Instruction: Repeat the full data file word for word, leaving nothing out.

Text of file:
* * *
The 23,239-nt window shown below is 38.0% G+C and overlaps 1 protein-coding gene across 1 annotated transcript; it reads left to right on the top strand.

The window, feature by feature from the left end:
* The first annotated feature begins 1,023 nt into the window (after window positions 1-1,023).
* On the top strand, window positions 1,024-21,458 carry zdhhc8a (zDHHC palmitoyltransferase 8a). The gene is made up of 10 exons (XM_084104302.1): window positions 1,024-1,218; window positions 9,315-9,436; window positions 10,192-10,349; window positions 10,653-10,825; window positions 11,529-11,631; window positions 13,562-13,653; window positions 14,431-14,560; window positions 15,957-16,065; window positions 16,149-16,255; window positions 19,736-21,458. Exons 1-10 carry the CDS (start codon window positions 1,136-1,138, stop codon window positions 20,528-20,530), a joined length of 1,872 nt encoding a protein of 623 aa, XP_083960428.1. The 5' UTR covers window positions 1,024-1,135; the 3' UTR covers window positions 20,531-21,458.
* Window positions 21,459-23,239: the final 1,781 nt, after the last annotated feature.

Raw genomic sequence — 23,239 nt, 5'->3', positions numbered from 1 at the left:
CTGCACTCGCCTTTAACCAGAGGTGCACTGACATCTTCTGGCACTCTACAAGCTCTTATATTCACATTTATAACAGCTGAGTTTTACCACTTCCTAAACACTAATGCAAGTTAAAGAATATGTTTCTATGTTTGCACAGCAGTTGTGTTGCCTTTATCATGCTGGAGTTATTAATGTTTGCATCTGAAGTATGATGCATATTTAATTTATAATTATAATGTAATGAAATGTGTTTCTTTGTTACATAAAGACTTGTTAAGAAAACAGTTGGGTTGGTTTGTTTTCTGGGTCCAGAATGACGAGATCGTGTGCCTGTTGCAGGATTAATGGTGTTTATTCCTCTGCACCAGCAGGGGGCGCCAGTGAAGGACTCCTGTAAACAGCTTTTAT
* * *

The 23,239-nt window shown below is 38.0% G+C and overlaps 1 protein-coding gene across 1 annotated transcript; it reads left to right on the top strand.

The window, feature by feature from the left end:
* The first annotated feature begins 1,023 nt into the window (after window positions 1-1,023).
* On the top strand, window positions 1,024-21,458 carry zdhhc8a (zDHHC palmitoyltransferase 8a). The gene is made up of 10 exons (XM_084104302.1): window positions 1,024-1,218; window positions 9,315-9,436; window positions 10,192-10,349; window positions 10,653-10,825; window positions 11,529-11,631; window positions 13,562-13,653; window positions 14,431-14,560; window positions 15,957-16,065; window positions 16,149-16,255; window positions 19,736-21,458. Exons 1-10 carry the CDS (start codon window positions 1,136-1,138, stop codon window positions 20,528-20,530), a joined length of 1,872 nt encoding a protein of 623 aa, XP_083960428.1. The 5' UTR covers window positions 1,024-1,135; the 3' UTR covers window positions 20,531-21,458.
* Window positions 21,459-23,239: the final 1,781 nt, after the last annotated feature.

Raw genomic sequence — 23,239 nt, 5'->3', positions numbered from 1 at the left:
CTGCACTCGCCTTTAACCAGAGGTGCACTGACATCTTCTGGCACTCTACAAGCTCTTATATTCACATTTATAACAGCTGAGTTTTACCACTTCCTAAACACTAATGCAAGTTAAAGAATATGTTTCTATGTTTGCACAGCAGTTGTGTTGCCTTTATCATGCTGGAGTTATTAATGTTTGCATCTGAAGTATGATGCATATTTAATTTATAATTATAATGTAATGAAATGTGTTTCTTTGTTACATAAAGACTTGTTAAGAAAACAGTTGGGTTGGTTTGTTTTCTGGGTCCAGAATGACGAGATCGTGTGCCTGTTGCAGGATTAATGGTGTTTATTCCTCTGCACCAGCAGGGGGCGCCAGTGAAGGACTCCTGTAAACAGCTTTTAT